Selecting Single Elements Lab


Welcome to your first lab! Please read this entire readme. We'll try to only include information to help you. This way, we won't waste your time and will allow you to get to the coding as fast as possible.

We are going to continue with our search engine that pulls identifying information from Wikipedia. As you remember, Aardvark created a search engine such that when a user asked a question, the program would look to Wikipedia to pull related information about the question topic.

Your task

In the last section, we pulled the header, the text from the first link and the href from the first link. In this section we are going to pull the same information, but from a different simplified Wikipedia page. Since this is a lab we are going to complete our final code in the JavaScript tab of the CodePen below. You will work in the Browser Console to discover what the final solution will be, but to complete the lab, you must put your completed code in the JavaScript Tab of the CodePen.

The rules of the lab

OK, let's explain how to pass this lab, and stick this bad boy on your refrigerator for all the world to see.

Go ahead and select the JavaScript tab and you'll see some JavaScript code

//Enter querySelector Code here

console.log(`The header is: ${header}`)
console.log(`The first link text is: ${linkText}`)
console.log(`The first link href is: ${linkHref}`)

Let's take a look at what is going on.

The first three lines are variable definitions. Variables in JavaScript are just like you remember them in Algebra. They are simply names for some sort of data. The = sign assigns whatever is on the right side to be held inside of whatever is on the left side. With the default code the phrase "ENTER HEADER CODE HERE" is held inside of the header variable.

Open your Console by right clicking in the HTML preview (inside the red square) of the CodePen. From the drop-down, select "Inspect."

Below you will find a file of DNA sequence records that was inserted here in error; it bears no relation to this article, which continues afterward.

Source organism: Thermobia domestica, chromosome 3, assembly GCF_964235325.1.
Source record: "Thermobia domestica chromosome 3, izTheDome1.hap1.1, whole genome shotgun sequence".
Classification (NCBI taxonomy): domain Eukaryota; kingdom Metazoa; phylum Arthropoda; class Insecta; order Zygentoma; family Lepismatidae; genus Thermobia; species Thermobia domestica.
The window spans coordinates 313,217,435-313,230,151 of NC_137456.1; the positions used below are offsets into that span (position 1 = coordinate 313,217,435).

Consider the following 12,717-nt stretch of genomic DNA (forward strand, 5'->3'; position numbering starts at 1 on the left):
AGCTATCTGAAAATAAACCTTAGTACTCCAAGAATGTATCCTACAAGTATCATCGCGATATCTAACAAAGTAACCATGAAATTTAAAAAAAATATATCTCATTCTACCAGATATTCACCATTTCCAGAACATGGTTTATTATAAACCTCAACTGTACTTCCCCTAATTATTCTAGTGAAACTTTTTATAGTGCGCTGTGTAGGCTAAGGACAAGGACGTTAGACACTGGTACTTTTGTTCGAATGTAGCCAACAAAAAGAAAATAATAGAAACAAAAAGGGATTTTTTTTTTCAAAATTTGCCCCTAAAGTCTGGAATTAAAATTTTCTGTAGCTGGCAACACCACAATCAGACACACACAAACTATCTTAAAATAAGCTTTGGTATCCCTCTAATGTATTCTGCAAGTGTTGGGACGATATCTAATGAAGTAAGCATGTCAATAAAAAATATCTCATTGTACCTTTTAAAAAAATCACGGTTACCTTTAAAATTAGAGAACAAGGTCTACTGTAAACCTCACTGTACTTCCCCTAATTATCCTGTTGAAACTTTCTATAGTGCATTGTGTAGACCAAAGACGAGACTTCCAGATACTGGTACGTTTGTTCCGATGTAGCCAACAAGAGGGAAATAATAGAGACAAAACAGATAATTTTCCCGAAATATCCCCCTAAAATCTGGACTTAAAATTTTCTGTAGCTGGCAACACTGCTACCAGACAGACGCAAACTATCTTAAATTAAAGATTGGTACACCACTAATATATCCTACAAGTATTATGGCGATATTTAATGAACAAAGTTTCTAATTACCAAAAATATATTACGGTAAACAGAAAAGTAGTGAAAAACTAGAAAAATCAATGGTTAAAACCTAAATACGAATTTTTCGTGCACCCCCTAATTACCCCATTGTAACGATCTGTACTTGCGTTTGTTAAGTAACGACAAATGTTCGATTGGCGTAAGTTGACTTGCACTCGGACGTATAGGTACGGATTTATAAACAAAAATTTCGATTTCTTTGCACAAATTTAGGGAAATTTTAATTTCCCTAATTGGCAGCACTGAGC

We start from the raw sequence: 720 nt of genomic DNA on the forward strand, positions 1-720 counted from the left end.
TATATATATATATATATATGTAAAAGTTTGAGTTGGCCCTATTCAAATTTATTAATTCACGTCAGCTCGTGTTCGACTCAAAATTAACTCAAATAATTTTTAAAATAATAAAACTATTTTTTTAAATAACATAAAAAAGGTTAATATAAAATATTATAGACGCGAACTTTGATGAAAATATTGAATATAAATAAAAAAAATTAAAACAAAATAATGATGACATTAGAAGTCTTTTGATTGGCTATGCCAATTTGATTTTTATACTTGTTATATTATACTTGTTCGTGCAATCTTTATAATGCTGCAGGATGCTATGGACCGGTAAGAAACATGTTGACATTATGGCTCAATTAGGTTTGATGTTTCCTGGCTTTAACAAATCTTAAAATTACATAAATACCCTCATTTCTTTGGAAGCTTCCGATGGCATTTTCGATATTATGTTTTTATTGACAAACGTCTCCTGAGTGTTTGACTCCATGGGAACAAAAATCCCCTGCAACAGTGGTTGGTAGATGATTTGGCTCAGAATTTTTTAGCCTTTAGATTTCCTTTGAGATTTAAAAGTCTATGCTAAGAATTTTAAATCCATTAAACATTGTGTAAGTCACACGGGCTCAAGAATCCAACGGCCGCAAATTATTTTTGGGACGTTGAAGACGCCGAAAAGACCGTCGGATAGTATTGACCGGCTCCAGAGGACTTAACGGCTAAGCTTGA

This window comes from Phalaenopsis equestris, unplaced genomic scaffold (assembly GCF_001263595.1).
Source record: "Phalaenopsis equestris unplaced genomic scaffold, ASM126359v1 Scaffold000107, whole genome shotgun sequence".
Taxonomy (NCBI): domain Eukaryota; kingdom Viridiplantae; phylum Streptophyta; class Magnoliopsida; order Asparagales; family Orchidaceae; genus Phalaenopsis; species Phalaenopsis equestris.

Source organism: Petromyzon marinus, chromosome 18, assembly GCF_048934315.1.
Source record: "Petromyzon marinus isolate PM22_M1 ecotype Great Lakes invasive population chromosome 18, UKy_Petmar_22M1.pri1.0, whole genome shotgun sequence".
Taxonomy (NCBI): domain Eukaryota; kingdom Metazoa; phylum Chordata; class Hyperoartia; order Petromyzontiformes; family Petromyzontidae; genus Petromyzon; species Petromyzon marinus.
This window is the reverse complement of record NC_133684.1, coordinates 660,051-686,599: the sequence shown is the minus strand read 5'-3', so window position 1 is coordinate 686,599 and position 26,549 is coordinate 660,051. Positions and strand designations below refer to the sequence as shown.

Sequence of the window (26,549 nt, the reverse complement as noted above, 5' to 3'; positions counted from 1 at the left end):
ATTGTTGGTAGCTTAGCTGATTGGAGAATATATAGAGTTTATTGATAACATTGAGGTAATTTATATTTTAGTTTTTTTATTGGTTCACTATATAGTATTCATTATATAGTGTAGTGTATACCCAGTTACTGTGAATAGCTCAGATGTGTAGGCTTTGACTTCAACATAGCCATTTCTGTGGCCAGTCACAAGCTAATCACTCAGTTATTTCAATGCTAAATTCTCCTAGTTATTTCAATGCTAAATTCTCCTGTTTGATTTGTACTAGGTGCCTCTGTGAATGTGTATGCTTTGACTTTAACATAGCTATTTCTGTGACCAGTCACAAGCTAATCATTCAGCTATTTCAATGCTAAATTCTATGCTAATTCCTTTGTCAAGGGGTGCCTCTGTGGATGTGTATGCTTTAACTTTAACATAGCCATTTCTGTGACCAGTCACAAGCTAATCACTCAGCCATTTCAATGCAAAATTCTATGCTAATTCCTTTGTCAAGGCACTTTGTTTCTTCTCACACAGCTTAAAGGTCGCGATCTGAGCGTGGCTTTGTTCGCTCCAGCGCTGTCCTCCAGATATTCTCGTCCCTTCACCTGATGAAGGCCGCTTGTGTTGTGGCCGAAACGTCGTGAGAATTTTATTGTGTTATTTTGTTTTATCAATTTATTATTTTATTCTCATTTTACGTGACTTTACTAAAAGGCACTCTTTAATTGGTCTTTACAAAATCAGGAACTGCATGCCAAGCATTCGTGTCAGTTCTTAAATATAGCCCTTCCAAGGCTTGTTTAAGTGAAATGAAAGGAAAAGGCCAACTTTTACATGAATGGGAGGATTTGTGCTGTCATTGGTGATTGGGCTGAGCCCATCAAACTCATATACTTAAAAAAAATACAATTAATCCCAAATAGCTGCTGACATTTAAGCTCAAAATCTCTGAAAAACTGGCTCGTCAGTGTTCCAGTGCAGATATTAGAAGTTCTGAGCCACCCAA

Screenshot of Selecting the Console

You should see a console appear at the bottom or on the side (it doesn't matter) of your browser that looks like this:

Screenshot of Selecting the Console

The first link text is: ENTER LINK TEXT CODE HERE
The first link href is: ENTER LINK HREF CODE HERE

This is outputted by the console.log lines in the CodePen. The CodePen is outputting text to our Browser Console. Here is the code in the JavaScript tab of the CodePen that outputs to the Browser Console.

console.log(`The header is: ${header}`)
console.log(`The first link text is: ${linkText}`)
console.log(`The first link href is: ${linkHref}`)

console.log is a tool we use to output text to our console. Makes sense right? Above I told you that currently the header variable contains "ENTER HEADER CODE HERE". The first console.log looks like this:

console.log(`The header is: ${header}`)

This outputs The header is: ENTER HEADER CODE HERE to the Browser Console. Do you see what happened there? The ${header} took the contents of header and made sure they were sent to the console.

Our task in this lab is to modify the three variables to be the correct querySelector to select the correct elements. You'll know you have selected the correct elements when your Browser Console says:

The header is: Adele Goldberg
The first link text is: computer scientist
The first link href is:

All Together Now

We are going to do the first one together, then you'll do the second two on your own. Here is your first task:

Write the querySelector to grab the header, then use innerHTML to grab the contents of the header. You should put that code in the JavaScript tab of the CodePen where it says "ENTER HEADER CODE HERE". Be sure to replace the quotes as well. If everything worked as planned your Browser Console will output The header is: Adele Goldberg